It is hard to get a picture of the Duomo because it is so vast. Our guide gave us a great tip on where we could get a view without climbing any stairs. He directed us to the La Rinascentre Department Store. On the top floor, there is an outdoor terrance and restaurant with a wonderful view of Florence.

The added benefit to this stop is that we got to shop on the way up and the way down! How wonderful is that! Florence is known as a fashion capital of the world, so I was interested in seeing the latest trends.

Even the fashions are beautiful in Florence, as seen in this store window for Prada

I am really liking this socks and sandals combo. It is very comfortable attire for tourists. However, it is expensive to be fashionable. The socks alone are 55 euros.

There is a big demand for artisans in Florence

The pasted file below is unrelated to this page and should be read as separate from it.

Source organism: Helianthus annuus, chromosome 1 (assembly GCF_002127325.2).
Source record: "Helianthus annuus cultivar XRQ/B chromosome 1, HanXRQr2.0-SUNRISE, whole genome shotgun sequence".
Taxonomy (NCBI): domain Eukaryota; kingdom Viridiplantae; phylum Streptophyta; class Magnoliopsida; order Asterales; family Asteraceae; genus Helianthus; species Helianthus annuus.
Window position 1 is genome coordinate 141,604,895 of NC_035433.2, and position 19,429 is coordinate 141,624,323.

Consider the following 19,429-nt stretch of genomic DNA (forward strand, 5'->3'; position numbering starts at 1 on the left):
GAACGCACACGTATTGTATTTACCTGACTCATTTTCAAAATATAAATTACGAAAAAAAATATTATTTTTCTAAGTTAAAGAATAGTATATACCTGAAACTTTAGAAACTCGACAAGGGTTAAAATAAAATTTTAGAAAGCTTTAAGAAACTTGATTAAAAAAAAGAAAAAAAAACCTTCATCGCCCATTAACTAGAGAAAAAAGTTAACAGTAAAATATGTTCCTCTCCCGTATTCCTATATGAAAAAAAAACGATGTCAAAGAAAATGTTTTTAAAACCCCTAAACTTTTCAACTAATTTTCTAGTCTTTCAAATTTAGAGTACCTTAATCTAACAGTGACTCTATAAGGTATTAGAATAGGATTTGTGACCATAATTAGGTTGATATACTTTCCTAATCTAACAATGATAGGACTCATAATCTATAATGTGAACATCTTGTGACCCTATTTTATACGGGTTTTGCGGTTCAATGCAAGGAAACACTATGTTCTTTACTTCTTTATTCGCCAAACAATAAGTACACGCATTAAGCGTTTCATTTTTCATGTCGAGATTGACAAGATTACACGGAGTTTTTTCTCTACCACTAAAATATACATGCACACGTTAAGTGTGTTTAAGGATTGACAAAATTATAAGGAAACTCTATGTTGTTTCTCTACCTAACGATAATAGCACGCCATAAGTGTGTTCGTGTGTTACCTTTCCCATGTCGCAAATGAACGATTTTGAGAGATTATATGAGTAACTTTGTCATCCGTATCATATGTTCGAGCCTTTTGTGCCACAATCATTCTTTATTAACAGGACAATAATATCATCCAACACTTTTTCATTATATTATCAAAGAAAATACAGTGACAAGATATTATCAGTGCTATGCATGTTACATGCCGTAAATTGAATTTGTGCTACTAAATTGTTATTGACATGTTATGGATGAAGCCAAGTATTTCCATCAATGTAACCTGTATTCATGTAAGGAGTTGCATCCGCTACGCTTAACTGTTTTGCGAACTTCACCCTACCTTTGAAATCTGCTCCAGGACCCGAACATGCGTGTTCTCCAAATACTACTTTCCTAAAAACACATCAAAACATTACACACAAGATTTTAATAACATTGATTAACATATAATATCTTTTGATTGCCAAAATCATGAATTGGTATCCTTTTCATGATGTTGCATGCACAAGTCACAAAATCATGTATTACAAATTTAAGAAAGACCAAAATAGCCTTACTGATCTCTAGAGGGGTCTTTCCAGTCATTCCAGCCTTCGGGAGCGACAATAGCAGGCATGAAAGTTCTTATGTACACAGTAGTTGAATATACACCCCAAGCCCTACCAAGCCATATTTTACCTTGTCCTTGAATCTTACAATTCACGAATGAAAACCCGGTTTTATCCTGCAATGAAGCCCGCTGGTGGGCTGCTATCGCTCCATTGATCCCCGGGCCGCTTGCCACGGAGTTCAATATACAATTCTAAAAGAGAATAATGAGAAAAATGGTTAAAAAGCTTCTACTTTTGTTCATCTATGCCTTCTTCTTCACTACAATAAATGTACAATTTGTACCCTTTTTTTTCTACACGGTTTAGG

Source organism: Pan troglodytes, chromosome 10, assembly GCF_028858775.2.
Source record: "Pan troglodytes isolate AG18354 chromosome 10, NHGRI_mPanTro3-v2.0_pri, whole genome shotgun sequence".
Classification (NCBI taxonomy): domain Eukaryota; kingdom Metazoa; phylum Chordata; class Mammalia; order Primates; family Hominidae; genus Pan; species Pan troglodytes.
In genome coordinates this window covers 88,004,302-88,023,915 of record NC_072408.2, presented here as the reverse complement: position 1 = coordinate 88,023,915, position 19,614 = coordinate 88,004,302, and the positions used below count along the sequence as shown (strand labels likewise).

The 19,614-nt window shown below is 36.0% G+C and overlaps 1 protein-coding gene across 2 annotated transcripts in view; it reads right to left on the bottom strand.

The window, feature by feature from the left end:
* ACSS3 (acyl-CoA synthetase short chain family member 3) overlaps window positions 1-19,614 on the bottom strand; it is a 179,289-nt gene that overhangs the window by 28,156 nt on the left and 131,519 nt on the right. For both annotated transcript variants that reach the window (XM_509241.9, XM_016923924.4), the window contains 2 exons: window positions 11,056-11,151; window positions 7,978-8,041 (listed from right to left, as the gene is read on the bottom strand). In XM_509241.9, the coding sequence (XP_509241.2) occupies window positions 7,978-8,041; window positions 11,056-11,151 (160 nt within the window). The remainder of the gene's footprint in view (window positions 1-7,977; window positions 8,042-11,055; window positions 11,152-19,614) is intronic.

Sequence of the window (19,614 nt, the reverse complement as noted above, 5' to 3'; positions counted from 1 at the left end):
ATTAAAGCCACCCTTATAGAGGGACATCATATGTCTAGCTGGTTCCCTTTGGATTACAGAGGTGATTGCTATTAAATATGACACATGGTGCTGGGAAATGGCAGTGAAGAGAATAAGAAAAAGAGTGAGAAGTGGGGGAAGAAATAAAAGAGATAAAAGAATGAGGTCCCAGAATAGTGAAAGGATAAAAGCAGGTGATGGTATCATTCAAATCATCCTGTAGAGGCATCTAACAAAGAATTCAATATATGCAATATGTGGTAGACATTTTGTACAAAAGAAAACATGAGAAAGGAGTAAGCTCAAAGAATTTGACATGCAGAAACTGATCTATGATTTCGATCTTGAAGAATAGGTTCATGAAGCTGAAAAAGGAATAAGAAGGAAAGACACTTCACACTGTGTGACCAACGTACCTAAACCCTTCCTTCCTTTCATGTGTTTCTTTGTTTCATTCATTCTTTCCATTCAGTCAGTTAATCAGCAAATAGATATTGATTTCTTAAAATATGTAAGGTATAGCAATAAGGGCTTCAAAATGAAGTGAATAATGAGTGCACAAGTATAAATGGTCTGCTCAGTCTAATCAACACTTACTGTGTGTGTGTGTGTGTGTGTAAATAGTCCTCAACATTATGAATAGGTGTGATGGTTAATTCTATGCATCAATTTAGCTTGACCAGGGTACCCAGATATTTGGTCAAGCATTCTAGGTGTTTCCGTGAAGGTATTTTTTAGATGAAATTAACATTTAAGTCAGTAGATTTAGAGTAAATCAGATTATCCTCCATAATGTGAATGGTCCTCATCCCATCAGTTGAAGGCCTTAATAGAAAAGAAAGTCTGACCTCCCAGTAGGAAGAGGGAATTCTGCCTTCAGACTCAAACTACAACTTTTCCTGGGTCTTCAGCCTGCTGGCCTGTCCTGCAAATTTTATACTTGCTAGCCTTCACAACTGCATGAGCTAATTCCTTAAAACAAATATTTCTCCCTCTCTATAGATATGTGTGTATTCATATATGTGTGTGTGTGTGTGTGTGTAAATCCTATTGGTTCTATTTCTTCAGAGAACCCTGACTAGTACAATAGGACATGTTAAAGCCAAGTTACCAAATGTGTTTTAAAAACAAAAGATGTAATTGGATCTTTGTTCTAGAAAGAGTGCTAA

Artists and artisans are drawn to Florence, where preservation and restoration of world treasures is paramount.

If you explore the back streets of Florence, especially on the south side, you will see many shops devoted to ancient crafts.

On my next trip to Italy, I am going to get a pair of handmade Italian shoes! Maybe in pink.

Porcellino, the Boar

We will end our tour of Florence the Beautiful by putting a coin in Porcellino’s mouth while rubbing his snout. It brings you good luck if the coin falls through to the grate below his mouth. Rubbing Porcellino’s snout ensures that you will return to Florence.

 

I hope you will return to Florence next week for Florence the Brain: Birthplace of the Renaissance

 

Send your emails on what you most want to see or do in Florence!!!!

Rose Ann MacGillivray

Rose Ann MacGillivray

World Heritage Traveller at BoomerVoice.ca
I love visiting World Heritage Sites, celebrating the world’s most fascinating places and cultures, and most of all, having fun on a trip. Join me on the road to fun and fascinating places. Thanks for reading – and remember to add your e-mail below for updates!
Rose Ann MacGillivray